Cannes 2015: Hatice's blog

Posted on May 28, 2015 by Hatice Ozdemirciler

Categories: Festival Reports

Mustang3
Mustang: Turkey at the crossroads between tradition and modernity, as seen in the lives of five sisters

This year marked my 5th visit to Cannes Film Festival and the strength of the glorious female-centred filmmaking I experienced vs the ridiculous flat shoes debacle perfectly reflects the depth of my love/hate relationship with the festival. Isn’t it a shame that its just the dress code of Cannes that catches the attention of mainstream culture? The most alarming thing about this years tightening-up of dress code regulations beyond the red carpet Palais screenings is that it rudely infringes on my personal belief that the best way to enjoy Cannes is to ignore the red carpet and the paparazzi and just see films. Lot of them. See films you would otherwise never get to see, many of which will never get a UK release and binge on arthouse film like its going out of fashion. But if you read what I have to say about films, I promise to let you see my shoes at the end as a reward

The first film I saw this year was Mustang, screening in Directors Fortnight, which was a real treasure of a film directed by Turkish female director Deniz Gamze Ergven. She also co-wrote the script with Alice Winocour.  It won’t surprise you to know I follow Turkish filmmaking very closely but I’m not sure I have ever seen anything quite like it and I’m confident in saying Ergven represents a bold new voice in Turkish filmmaking. Her first feature, the tale of five orphaned sisters growing up in a small rural village in Turkey, is not a perfect film, but it masterfully captures the explosive joyful energy of youth, the unbearable tension between freedom, control and fear and highlights some very real challenges faced by modern Turkish society. The film is both at times hilariously funny mixed with tragedy, with an exceptional child star performance from 11-year-old Gunes Sensoy.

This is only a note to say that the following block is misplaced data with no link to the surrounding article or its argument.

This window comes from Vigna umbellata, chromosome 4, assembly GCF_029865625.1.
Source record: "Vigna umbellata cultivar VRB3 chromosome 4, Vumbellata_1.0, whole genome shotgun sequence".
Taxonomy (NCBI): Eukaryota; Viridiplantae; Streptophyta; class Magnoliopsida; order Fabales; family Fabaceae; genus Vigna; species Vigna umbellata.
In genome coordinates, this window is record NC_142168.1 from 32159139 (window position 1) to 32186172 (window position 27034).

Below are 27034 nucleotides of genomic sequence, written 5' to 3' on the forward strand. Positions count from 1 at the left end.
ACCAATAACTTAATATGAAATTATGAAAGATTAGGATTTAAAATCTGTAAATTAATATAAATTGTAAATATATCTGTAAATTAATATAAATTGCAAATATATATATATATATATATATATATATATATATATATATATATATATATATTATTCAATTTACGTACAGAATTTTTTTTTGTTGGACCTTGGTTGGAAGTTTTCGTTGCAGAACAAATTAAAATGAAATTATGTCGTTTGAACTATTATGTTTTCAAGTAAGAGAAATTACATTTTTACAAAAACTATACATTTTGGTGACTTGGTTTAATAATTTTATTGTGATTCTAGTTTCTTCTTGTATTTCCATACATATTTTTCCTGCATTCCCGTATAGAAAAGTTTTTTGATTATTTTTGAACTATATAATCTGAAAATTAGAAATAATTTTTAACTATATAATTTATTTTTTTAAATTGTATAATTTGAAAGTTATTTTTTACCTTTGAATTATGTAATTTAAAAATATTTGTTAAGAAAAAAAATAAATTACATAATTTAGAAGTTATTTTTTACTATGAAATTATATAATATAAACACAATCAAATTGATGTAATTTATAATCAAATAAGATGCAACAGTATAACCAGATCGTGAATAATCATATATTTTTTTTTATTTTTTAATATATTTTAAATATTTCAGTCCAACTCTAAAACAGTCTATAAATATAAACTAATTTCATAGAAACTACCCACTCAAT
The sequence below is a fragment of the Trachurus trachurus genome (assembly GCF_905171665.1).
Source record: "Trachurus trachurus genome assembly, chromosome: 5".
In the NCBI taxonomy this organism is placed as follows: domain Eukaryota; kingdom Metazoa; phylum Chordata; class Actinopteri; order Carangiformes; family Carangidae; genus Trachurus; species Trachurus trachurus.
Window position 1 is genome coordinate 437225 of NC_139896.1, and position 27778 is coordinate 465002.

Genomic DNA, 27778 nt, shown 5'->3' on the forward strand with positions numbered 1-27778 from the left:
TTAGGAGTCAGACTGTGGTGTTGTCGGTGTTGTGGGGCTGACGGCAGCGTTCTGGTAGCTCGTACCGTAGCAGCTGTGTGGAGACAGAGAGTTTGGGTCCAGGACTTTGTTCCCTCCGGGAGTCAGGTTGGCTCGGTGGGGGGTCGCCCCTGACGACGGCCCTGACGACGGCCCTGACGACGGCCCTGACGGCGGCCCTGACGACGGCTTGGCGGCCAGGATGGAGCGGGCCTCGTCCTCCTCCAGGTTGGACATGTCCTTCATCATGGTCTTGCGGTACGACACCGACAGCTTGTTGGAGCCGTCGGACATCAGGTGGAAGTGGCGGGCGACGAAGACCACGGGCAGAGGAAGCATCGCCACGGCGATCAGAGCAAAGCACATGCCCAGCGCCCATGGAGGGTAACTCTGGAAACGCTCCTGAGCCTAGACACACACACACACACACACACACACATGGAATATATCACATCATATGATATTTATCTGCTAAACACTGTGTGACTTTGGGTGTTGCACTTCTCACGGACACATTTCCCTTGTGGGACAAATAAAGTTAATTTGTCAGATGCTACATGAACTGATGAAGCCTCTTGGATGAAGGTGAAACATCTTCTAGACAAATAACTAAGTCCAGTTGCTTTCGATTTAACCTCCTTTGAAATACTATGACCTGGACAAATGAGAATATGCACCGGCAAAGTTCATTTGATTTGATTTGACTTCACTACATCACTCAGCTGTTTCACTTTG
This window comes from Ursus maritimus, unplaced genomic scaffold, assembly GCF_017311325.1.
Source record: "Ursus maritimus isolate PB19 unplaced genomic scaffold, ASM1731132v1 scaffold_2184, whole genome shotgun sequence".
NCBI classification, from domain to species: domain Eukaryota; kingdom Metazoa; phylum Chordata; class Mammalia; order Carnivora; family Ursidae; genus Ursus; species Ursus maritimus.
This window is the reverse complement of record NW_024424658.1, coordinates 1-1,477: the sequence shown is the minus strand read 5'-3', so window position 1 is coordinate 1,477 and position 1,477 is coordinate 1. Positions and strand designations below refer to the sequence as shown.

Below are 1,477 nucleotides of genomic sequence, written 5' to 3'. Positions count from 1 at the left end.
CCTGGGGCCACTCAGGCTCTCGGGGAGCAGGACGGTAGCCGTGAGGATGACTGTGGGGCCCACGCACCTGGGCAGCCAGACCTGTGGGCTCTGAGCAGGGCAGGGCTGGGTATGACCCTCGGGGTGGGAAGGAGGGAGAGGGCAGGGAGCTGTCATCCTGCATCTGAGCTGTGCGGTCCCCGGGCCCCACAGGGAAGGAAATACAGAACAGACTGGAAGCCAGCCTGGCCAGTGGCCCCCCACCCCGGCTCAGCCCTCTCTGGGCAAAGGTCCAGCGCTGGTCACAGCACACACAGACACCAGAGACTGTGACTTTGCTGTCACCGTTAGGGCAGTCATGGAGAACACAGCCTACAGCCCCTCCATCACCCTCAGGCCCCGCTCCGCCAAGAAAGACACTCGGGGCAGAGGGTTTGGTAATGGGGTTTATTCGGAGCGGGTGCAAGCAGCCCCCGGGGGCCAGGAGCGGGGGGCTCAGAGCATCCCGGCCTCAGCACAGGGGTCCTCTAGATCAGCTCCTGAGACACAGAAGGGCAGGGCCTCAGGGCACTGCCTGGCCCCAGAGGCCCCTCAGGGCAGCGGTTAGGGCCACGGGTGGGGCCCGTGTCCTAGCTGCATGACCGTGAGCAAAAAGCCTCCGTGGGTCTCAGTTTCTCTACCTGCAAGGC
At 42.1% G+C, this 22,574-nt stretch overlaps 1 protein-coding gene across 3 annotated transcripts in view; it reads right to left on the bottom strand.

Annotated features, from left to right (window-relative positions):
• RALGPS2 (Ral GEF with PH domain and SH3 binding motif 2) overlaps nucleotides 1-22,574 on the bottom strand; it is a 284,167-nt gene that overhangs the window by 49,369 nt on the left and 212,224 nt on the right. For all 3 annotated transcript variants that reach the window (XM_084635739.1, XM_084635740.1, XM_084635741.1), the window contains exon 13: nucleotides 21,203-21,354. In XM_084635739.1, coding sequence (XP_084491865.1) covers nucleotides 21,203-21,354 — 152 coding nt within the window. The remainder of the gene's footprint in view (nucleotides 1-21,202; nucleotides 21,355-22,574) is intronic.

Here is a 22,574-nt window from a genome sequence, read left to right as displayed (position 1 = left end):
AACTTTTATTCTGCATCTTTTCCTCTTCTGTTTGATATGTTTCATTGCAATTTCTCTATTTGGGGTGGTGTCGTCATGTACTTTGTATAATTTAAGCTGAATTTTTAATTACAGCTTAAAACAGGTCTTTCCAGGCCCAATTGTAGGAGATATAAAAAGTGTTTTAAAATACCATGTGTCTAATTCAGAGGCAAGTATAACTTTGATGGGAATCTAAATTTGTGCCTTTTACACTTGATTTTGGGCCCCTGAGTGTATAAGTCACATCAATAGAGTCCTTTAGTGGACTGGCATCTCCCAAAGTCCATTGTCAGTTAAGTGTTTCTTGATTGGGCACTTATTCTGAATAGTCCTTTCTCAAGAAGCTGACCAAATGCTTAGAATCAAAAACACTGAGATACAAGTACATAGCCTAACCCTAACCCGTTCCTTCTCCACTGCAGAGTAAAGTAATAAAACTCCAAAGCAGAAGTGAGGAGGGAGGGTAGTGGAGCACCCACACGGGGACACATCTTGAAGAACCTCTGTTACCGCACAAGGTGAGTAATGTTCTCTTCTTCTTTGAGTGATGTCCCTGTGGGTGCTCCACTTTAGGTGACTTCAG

One dinner table scene is telling: the news is playing on television in the background showing the (real-life) statement made by the Deputy Prime Minister of Turkey in 2014 that ‘women shouldn’t laugh in public’ if they want to be perceived as virtuous. Hearing this, the giggling sisters (ranging in age from 11 to 16) can’t control themselves and the events that unravel from that moment end simultaneously in tragedy and ultimately in triumph (and yes I am really struggling not to give any spoilers).

Of course, in real life, the ensuing social media onslaught of Turkish women laughing with joy and outrage as response to the comment shows the ultimate harsh duality of life in modern-day Turkey. Mustangs not-so-subtle message of education as saviour is an important one in Turkey today with the most important General Election in years scheduled for June. Deniz Gamze Ergven is one to watch and I’m really pleased that Curzon have acquired the film for the UK.

Fatima2
Fatima: a moving study of diaspora in modern France, and Hatice’s highlight of Cannes 2015

My joint top gem film of the festival was Fatima by Frances Philippe Faucon, also playing in Directors Fortnight. An altogether gentler, quieter and less uncomfortable story of an Algerian mother raising her daughters in modern France, the film triumphs by giving a voice to the voiceless of French society – a quiet, middle-aged,immigrant worker, who hesitates when speaking or reading French. France needs films like this. It was an absolute joy to watch, with wonderful dialogue, expertly crafted mother/daughter relationships and reminiscent of Mike Leigh’s early films, but in a French way. No wonder the film received the longest standing ovation I’ve ever experienced at Cannes.

Ok, enough talk of the films.

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